This kind of political participation is definitely not new. In Chapter 2 of Edwards’ textbook, the course of event that led to revolution was not an easy road. The British Parliament has increased taxes and regulations that antagonized the colonists. They started to protest and boycott the products and items that were being taxed (Edwards, 2012, p. 36). And I think that this is one the early examples in U.S. history where political consumerism was acted to display frustration to the British Parliament. Over the last decades, the market has made an increasing influence in the government, and in the public sectors, as well as in our private lives.
Because of this, the citizens turned to the market to assert their political issues and demand for social and political change. As mentioned, political participation such as voting, volunteering, writing to politicians has decreased but this kind of political participation has gained momentum especially after the 2016 elections. Our President likes to use Tweeter and he tweeted once “Buy L.L. Bean” which is an act to urge his supporters and encourage them to purchase goods and services at L.L. Bean after Linda Bean, the heiress of L.L. Bean and is a Republican activist, donated $60,000 to a pro-Trump political action committee (PAC) (The Hill).
In 2004, an app called BuyPartisan was developed that allows consumers to identify and purchase items that matches with their values and beliefs. It offers information such as a company’s political, ethical, environment stand on current issues. With just a scan of the item’s barcode, consumers can quickly get information about the company’s political values and activities, and can then make an informed decision to purchase the item or not. There are also other apps that challenges consumers to place their money where their political stands are. Recent examples of political consumerism include the calls by Democrats to boycott New Balance because it showed support on President Trump’s Trans-Pacific Partnership policy, and boycotts by Republicans against Starbucks after it criticized President Trump’s refugee policy.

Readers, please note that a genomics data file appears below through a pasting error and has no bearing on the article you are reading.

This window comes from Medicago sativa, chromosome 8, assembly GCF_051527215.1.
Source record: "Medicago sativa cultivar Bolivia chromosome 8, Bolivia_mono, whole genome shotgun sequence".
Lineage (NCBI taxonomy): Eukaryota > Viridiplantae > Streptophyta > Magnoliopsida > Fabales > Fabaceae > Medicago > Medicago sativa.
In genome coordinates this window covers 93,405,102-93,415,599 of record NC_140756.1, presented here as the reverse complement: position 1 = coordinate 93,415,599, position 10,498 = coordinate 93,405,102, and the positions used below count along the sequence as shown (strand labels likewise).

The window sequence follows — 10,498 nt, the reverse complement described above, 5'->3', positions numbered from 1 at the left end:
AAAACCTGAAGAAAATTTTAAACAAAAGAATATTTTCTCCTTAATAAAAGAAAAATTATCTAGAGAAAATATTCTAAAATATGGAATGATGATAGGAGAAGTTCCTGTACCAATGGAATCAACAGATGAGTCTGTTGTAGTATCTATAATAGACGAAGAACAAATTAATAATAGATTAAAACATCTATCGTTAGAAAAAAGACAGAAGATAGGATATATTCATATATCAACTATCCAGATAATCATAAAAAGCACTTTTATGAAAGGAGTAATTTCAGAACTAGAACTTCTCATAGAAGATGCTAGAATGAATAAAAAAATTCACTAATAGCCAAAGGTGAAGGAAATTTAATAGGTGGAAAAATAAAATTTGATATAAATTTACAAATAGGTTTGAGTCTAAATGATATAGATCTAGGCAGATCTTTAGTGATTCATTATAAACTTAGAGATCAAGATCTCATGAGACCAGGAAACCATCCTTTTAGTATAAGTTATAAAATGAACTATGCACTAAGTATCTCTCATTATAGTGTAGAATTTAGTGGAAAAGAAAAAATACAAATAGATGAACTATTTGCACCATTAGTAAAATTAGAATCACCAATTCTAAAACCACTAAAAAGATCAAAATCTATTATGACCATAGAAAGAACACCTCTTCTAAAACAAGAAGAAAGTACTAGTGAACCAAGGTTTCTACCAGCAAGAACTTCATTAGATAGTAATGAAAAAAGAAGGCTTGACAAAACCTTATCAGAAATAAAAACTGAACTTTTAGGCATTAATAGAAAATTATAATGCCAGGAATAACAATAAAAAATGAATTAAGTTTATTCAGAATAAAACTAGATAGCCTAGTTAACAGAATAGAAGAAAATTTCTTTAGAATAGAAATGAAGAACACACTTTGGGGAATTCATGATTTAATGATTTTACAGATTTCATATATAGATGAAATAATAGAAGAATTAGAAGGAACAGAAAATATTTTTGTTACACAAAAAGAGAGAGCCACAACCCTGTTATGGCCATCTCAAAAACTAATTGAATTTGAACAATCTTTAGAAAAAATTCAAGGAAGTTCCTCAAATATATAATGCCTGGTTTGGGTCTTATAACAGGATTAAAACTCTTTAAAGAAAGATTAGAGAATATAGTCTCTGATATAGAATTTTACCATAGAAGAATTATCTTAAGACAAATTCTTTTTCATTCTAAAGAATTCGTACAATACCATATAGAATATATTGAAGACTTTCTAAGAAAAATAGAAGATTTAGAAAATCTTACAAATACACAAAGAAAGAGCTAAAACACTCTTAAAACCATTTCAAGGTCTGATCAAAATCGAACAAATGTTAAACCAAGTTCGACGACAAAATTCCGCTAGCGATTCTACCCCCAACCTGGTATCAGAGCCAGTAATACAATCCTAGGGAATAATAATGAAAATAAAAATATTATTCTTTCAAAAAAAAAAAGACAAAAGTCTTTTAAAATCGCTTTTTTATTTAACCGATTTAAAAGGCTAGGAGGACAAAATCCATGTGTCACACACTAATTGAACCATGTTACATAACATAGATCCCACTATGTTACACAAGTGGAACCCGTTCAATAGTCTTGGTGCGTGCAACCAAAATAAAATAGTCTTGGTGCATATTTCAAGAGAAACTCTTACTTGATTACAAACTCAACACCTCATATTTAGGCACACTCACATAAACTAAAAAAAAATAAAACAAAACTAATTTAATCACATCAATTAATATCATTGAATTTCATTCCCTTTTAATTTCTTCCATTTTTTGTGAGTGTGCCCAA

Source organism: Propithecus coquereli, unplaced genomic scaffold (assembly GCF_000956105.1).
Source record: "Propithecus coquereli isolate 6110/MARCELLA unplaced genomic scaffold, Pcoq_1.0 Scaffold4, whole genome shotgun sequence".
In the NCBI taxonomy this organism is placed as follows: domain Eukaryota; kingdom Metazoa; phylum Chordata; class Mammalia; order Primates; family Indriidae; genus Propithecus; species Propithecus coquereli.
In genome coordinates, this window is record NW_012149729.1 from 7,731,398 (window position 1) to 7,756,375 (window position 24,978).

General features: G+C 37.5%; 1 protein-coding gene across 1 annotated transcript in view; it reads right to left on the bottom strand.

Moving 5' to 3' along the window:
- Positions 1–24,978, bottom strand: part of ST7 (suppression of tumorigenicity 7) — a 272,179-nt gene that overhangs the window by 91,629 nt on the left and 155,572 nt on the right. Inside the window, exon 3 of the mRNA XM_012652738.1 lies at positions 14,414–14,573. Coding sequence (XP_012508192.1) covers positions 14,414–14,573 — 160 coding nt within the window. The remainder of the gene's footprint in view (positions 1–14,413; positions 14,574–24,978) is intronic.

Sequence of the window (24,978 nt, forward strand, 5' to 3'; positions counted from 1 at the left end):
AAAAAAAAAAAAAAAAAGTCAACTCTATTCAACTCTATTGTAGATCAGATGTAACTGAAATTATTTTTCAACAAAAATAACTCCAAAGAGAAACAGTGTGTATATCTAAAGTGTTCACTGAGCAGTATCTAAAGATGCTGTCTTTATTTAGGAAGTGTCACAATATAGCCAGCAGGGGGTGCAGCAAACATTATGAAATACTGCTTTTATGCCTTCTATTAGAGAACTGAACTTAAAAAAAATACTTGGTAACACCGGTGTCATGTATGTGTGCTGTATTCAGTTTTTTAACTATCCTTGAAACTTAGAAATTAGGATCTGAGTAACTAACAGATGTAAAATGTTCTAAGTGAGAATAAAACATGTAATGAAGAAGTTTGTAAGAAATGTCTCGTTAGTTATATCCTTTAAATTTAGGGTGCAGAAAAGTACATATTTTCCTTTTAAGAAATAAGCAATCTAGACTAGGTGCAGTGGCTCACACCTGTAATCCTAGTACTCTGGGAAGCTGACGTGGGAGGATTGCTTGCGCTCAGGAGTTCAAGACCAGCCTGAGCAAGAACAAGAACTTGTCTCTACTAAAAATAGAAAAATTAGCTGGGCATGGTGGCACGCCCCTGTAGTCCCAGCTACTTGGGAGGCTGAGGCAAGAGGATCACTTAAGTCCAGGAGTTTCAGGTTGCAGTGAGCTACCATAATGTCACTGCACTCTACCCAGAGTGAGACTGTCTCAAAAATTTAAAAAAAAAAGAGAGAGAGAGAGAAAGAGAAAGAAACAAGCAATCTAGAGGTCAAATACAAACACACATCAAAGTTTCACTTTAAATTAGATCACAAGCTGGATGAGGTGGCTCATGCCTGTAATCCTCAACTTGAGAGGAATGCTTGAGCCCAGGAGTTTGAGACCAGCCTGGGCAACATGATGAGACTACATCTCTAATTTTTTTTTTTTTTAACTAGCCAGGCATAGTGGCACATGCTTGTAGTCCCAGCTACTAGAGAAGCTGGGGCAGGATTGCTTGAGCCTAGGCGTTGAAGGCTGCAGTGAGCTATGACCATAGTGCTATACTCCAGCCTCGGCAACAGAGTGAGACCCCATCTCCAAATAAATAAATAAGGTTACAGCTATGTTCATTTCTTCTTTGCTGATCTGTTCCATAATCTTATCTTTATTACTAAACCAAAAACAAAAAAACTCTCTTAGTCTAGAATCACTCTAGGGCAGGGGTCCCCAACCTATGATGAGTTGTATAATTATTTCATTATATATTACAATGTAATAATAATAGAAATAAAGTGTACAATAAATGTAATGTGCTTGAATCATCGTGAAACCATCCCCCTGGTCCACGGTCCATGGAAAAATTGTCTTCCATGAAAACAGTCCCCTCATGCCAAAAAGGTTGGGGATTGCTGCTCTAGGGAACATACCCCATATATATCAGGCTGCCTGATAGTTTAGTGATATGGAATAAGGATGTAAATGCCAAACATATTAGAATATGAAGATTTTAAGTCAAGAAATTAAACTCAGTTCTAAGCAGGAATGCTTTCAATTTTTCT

Ivanka Trump’s fashion line has been a political pendulum as well between the left and the right. The people from the left declined to support it and even went beyond by boycotting malls or stores that carry Ivanka Trump’s brand, while the right supported her brand and the stores. The American Family Association asked people to boycott Target in protest of the company’s policy to allow people to choose a restroom that conforms to their personal gender identity. In our Discussion 5, we talked about elites and business corporates having a greater impact in the policy making process. There are also cases where business executive incorporates political values and meanings into their products to gain more support from those who agrees with them. It is a gamble because it may also alienate those that do not agree with them.
In this paper, I have provided explanations and examples as to how and why political consumerism has influenced the political landscape and has become another form of political and democratic participation. It has become one of our tool in voicing out our opinions and interests. Although the use of the market and us being able to have the purchasing power is nothing new, and has intertwined politics and activism for decades and centuries, this phenomenon has expanded in greater heights because of political polarization and the advancement of social media in the last years and there is no doubt that it will definitely soar higher in the coming years.